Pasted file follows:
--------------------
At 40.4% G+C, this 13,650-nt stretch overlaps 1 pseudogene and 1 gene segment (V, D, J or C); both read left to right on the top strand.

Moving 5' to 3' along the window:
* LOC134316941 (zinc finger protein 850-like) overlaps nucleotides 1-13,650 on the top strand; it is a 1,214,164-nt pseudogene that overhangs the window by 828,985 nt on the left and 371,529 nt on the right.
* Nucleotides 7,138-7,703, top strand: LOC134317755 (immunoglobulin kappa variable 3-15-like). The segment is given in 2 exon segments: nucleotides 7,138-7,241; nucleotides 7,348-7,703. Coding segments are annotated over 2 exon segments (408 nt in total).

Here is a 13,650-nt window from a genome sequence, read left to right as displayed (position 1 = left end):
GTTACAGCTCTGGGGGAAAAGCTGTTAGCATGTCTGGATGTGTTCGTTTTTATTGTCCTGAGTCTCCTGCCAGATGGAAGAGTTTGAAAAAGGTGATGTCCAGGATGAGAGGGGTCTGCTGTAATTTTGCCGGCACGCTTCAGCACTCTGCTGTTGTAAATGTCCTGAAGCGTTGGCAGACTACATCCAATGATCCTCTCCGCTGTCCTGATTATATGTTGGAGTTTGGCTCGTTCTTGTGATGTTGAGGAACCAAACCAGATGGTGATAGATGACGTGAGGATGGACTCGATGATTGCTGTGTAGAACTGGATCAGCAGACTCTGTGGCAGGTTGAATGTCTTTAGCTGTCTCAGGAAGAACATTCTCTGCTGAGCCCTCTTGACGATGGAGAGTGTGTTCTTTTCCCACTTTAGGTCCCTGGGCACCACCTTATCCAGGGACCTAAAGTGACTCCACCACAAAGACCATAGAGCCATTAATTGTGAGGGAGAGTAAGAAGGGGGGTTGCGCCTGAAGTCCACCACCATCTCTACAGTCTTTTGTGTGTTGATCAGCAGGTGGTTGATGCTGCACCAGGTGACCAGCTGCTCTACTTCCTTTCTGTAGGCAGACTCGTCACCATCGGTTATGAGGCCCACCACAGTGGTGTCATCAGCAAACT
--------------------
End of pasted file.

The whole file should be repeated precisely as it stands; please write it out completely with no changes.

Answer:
At 40.4% G+C, this 13,650-nt stretch overlaps 1 pseudogene and 1 gene segment (V, D, J or C); both read left to right on the top strand.

Moving 5' to 3' along the window:
* LOC134316941 (zinc finger protein 850-like) overlaps nucleotides 1-13,650 on the top strand; it is a 1,214,164-nt pseudogene that overhangs the window by 828,985 nt on the left and 371,529 nt on the right.
* Nucleotides 7,138-7,703, top strand: LOC134317755 (immunoglobulin kappa variable 3-15-like). The segment is given in 2 exon segments: nucleotides 7,138-7,241; nucleotides 7,348-7,703. Coding segments are annotated over 2 exon segments (408 nt in total).

Here is a 13,650-nt window from a genome sequence, read left to right as displayed (position 1 = left end):
GTTACAGCTCTGGGGGAAAAGCTGTTAGCATGTCTGGATGTGTTCGTTTTTATTGTCCTGAGTCTCCTGCCAGATGGAAGAGTTTGAAAAAGGTGATGTCCAGGATGAGAGGGGTCTGCTGTAATTTTGCCGGCACGCTTCAGCACTCTGCTGTTGTAAATGTCCTGAAGCGTTGGCAGACTACATCCAATGATCCTCTCCGCTGTCCTGATTATATGTTGGAGTTTGGCTCGTTCTTGTGATGTTGAGGAACCAAACCAGATGGTGATAGATGACGTGAGGATGGACTCGATGATTGCTGTGTAGAACTGGATCAGCAGACTCTGTGGCAGGTTGAATGTCTTTAGCTGTCTCAGGAAGAACATTCTCTGCTGAGCCCTCTTGACGATGGAGAGTGTGTTCTTTTCCCACTTTAGGTCCCTGGGCACCACCTTATCCAGGGACCTAAAGTGACTCCACCACAAAGACCATAGAGCCATTAATTGTGAGGGAGAGTAAGAAGGGGGGTTGCGCCTGAAGTCCACCACCATCTCTACAGTCTTTTGTGTGTTGATCAGCAGGTGGTTGATGCTGCACCAGGTGACCAGCTGCTCTACTTCCTTTCTGTAGGCAGACTCGTCACCATCGGTTATGAGGCCCACCACAGTGGTGTCATCAGCAAACT